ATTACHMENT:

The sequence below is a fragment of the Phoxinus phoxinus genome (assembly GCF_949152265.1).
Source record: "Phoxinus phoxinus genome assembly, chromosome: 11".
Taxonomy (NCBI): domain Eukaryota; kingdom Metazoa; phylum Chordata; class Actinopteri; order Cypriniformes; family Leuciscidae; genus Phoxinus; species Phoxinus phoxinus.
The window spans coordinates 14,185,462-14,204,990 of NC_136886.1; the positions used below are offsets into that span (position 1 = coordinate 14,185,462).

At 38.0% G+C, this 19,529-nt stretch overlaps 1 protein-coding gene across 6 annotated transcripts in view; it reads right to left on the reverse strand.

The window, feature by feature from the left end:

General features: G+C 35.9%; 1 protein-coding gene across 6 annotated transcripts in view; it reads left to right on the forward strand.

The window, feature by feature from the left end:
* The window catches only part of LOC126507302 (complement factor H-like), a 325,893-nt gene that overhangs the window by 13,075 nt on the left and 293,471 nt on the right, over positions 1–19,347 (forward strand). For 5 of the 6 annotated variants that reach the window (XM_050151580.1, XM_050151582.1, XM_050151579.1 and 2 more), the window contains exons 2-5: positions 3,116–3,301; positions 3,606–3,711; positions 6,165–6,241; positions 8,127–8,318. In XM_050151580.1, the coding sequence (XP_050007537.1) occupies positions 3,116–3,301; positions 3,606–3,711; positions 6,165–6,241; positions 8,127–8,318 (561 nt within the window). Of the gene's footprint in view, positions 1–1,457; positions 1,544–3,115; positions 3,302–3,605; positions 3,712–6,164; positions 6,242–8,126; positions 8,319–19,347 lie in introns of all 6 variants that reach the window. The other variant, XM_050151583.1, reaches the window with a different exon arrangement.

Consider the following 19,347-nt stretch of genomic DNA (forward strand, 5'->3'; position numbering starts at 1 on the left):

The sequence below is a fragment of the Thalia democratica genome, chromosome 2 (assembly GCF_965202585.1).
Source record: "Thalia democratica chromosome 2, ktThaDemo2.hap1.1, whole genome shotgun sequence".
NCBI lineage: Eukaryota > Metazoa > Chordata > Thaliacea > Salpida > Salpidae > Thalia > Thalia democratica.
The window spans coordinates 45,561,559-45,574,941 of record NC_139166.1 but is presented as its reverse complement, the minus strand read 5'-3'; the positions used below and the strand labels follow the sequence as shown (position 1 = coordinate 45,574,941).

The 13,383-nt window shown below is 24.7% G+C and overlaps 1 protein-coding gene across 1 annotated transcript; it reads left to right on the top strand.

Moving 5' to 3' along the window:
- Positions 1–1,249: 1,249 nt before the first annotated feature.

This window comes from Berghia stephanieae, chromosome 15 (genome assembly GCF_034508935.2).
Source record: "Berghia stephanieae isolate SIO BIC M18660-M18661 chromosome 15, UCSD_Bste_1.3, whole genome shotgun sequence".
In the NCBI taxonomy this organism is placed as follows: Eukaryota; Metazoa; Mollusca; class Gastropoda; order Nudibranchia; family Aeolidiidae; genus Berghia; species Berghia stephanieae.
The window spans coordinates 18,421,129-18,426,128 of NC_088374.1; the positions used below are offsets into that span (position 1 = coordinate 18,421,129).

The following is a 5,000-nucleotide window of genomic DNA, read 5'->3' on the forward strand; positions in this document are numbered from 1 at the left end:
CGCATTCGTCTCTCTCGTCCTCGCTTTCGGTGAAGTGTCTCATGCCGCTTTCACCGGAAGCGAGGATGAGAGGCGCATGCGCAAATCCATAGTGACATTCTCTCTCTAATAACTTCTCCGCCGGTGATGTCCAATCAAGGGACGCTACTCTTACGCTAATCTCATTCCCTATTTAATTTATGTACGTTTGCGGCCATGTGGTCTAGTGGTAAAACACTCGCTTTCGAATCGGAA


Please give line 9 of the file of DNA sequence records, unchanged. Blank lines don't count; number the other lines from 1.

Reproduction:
* The window catches only part of LOC126507302 (complement factor H-like), a 325,893-nt gene that overhangs the window by 13,075 nt on the left and 293,471 nt on the right, over positions 1–19,347 (forward strand). For 5 of the 6 annotated variants that reach the window (XM_050151580.1, XM_050151582.1, XM_050151579.1 and 2 more), the window contains exons 2-5: positions 3,116–3,301; positions 3,606–3,711; positions 6,165–6,241; positions 8,127–8,318. In XM_050151580.1, the coding sequence (XP_050007537.1) occupies positions 3,116–3,301; positions 3,606–3,711; positions 6,165–6,241; positions 8,127–8,318 (561 nt within the window). Of the gene's footprint in view, positions 1–1,457; positions 1,544–3,115; positions 3,302–3,605; positions 3,712–6,164; positions 6,242–8,126; positions 8,319–19,347 lie in introns of all 6 variants that reach the window. The other variant, XM_050151583.1, reaches the window with a different exon arrangement.